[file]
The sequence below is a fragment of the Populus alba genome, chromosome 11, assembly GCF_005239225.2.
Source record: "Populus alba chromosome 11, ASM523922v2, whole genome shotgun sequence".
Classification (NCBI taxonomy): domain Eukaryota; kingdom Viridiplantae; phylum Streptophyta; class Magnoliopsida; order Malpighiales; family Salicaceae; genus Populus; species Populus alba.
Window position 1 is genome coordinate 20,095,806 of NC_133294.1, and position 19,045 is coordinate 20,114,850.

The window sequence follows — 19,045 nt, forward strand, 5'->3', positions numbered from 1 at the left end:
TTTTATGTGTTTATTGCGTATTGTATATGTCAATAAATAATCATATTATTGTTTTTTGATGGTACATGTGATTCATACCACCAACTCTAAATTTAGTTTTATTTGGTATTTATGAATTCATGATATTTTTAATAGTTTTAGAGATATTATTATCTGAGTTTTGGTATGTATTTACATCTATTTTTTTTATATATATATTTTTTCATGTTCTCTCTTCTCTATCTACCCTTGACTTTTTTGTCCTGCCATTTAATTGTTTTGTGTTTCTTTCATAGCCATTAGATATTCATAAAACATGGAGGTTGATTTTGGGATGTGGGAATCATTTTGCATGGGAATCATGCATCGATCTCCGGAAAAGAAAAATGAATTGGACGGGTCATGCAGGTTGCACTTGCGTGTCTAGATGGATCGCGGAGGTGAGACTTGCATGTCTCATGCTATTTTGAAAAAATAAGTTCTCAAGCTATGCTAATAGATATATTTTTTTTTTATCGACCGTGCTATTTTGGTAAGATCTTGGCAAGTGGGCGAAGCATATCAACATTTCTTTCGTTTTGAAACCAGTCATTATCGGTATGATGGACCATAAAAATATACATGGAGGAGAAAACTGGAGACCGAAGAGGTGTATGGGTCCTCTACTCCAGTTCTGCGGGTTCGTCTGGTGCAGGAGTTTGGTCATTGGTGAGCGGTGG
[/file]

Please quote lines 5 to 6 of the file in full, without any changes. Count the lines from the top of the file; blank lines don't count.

The window sequence follows — 19,045 nt, forward strand, 5'->3', positions numbered from 1 at the left end:
TTTTATGTGTTTATTGCGTATTGTATATGTCAATAAATAATCATATTATTGTTTTTTGATGGTACATGTGATTCATACCACCAACTCTAAATTTAGTTTTATTTGGTATTTATGAATTCATGATATTTTTAATAGTTTTAGAGATATTATTATCTGAGTTTTGGTATGTATTTACATCTATTTTTTTTATATATATATTTTTTCATGTTCTCTCTTCTCTATCTACCCTTGACTTTTTTGTCCTGCCATTTAATTGTTTTGTGTTTCTTTCATAGCCATTAGATATTCATAAAACATGGAGGTTGATTTTGGGATGTGGGAATCATTTTGCATGGGAATCATGCATCGATCTCCGGAAAAGAAAAATGAATTGGACGGGTCATGCAGGTTGCACTTGCGTGTCTAGATGGATCGCGGAGGTGAGACTTGCATGTCTCATGCTATTTTGAAAAAATAAGTTCTCAAGCTATGCTAATAGATATATTTTTTTTTTATCGACCGTGCTATTTTGGTAAGATCTTGGCAAGTGGGCGAAGCATATCAACATTTCTTTCGTTTTGAAACCAGTCATTATCGGTATGATGGACCATAAAAATATACATGGAGGAGAAAACTGGAGACCGAAGAGGTGTATGGGTCCTCTACTCCAGTTCTGCGGGTTCGTCTGGTGCAGGAGTTTGGTCATTGGTGAGCGGTGG